People want to work, but they also want to establish a life. Sure, they may want to live in a rural community, but they would prefer to find a more permanent home and not live in their boss’s travel trailer forever. And certainly traveling a couple of hours each way, every day, means your job takes up most of your life. No one wants their job to be their life anymore.

I also don’t buy that people are working only long enough to get the hours they need to collect EI. You have to have just cause for quitting a job in order to collect EI.

Pottie also spoke with Jenna Lahey, CEO of the Cape Breton Regional Chamber of Commerce, who rightly said the worker shortage is widespread. Lahey said transportation is a huge issue, adding ride-hailing services need to be more accessible.

“You just can’t accept a position that’s not going to help you meet the needs that you’re seeing,” Lahey said. “It’s really unfortunate that we’re in this position. But that’s the reality of it right now.”

I know, this all isn’t great news for businesses in rural communities, but don’t blame people’s work ethic.

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No meetings


Budget Committee (Wednesday, 9:30am, City Hall and online) — agenda



Human Resources (Tuesday, 10am, One Government Place and online) — Agency, Board and Commission Appointments

Legislature sits (Tuesday, 1pm, Province House) 


Public Accounts (Wednesday, 9am, One Government Place and online) — Nova Scotia Legal Aid Commission – Annual Report, Business Plan, Accountability Report and Financial Statements; with representatives from Nova Scotia legal Aid Commission

Legislature sits (Wednesday, 1pm, Province House) 

On campus



Peer Gynt (Tuesday, 7:30pm, Dunn Theatre) — Dal Theatre production, until April 1; tickets $15/$10, more info here


What is frailty good for in people living with cardiovascular disease? (Wednesday, 11:30am, Room C150, Collaborative Health Education Building) — Scott Kehler will talk

Dal Reads 2023: Desmond Cole in Conversation with El Jones (Wednesday, 7pm, MacMechan Auditorium, Killam Library) — the author of The Skin We’re In will talk; from the listing:

In this bracing, revelatory work of award-winning journalism, celebrated writer and activist Desmond Cole punctures the naive assumptions of Canadians who believe we live in a post-racial nation. Chronicling just one year in the struggle against racism in this country, The Skin We’re In reveals in stark detail the injustices faced by Black Canadians on a daily basis: the devastating effects of racist policing, the hopelessness produced by an education system that fails Black children, the heartbreak of those separated from their families by discriminatory immigration laws, and more. Cole draws on his own experiences as a Black man in Canada, and locates the deep cultural, historical, and political roots of each event. What emerges is a personal, painful, and comprehensive picture of entrenched, systemic inequality.

Free event, with free copies of the book available

Peer Gynt (Wednesday, 7:30pm, Dunn Theatre) — Dal Theatre production, until April 1; tickets $15/$10, more info here


Representations of Decolonization at a Generational Remove (Tuesday, 7pm, KTS Lecture Hall) — Asha Jeffers will talk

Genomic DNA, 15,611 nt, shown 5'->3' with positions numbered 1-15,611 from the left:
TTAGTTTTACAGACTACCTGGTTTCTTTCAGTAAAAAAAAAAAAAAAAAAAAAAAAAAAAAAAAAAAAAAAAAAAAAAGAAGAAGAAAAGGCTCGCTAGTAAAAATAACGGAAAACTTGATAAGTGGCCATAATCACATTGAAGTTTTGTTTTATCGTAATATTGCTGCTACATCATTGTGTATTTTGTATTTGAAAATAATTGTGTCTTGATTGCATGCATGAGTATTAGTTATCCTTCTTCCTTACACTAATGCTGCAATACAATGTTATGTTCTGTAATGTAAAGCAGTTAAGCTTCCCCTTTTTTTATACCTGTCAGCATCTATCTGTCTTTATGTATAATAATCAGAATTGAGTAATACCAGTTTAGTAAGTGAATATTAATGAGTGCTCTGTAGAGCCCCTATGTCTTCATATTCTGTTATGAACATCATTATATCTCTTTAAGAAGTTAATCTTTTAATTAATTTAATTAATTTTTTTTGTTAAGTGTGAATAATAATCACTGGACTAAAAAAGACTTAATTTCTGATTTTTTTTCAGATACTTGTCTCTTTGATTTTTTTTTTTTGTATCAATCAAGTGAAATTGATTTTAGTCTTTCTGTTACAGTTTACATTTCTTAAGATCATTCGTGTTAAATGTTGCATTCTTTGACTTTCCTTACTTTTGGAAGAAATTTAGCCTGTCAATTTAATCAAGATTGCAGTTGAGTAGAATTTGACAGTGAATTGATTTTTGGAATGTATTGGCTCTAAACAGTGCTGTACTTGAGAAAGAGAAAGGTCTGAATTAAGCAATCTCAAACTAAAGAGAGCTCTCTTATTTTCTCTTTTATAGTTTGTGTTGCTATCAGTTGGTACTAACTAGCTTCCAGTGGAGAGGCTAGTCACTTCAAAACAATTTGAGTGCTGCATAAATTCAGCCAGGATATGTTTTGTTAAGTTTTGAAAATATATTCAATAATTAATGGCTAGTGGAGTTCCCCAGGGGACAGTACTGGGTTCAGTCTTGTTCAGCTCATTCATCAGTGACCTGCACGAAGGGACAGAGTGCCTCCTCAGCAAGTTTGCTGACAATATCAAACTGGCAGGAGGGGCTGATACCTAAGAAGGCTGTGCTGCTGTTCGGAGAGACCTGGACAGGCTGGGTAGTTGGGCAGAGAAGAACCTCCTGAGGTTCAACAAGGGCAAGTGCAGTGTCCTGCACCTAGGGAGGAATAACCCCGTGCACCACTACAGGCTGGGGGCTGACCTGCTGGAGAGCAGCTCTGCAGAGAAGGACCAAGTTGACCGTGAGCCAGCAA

In the harbour

15:00: Atlantic Sail, ro-ro container, arrives at Fairview Cove from Norfolk, Virginia
23:00: CSL Tacoma, bulker, arrives at Gold Bond from Baltimore, Maryland
03:30 (Wednesday): Atlantic Sail sails for Hamburg, Germany

Cape Breton
No arrivals or departures.


I think stories on old churches is my new beat.

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Suzanne Rent

Suzanne Rent is a writer, editor, and researcher. You can follow her on Twitter @Suzanne_Rent and on Mastodon

A smiling white woman with short silver hair wearing dark rimmed glasses and a bright blue blazer.

Jennifer Henderson

Jennifer Henderson is a freelance journalist and retired CBC News reporter.

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    1. I didn’t, until you pointed it out. My imagination then showed me what a church with furry walls and pews might look like. Thanks for the laugh. 🙂

  1. In fairness to business owners having trouble finding staff, especially in rural areas, there are conditions hard to overcome with even a generous salary, like lack of child care, lack of transportation, lack of community amenities, and so on. At least some of the blame lies with provincial and municipal politicians who cater to wealthy investors, corporations, and tourists, rather than creating towns where people want to stay or move to. A question worth asking local employers: Are you demanding your politicians create a town where people want to live? Or are you demanding tax breaks?

  2. > She also said workers are staying on just to get enough hours to quit and then apply for EI.

    Displaying in full that she has no idea how EI works. Very good.

  3. When I went to Université Sainte-Anne, I remember going by both churches on my way to the Digby ferry. I certainly hope Église Sainte-Marie can be salvaged, as it is an icon in the community (similar to the old train station in McAdam, NB…they raised the money and kept it as a national historic site).

  4. I love it when capitalists bleat about how they can’t get a fair shake under capitalism, when their hallowed rules about supply and demand and dog-eat-dog competition bite them on the ass. If you can’t make a profit running a cafe in downtown Nowhereville that’s on you for making a bad business decision, not on workers who don’t want to work for you–under the conditions you offer. Change the conditions–offer much higher pay, provide a limo service to and from work. If such things seem beyond reason and are far beyond your capacity you shouldn’t be in business. Private business owners seem to think workers owe them the chance to make money for themselves–a presumption that they somehow do not extend to workers themselves. Capitalism is, by definition, a proud dog-eat-dog economic system. It owes no one a living: not workers and not business owners. That’s the problem. The one business owners never object to–until it’s them.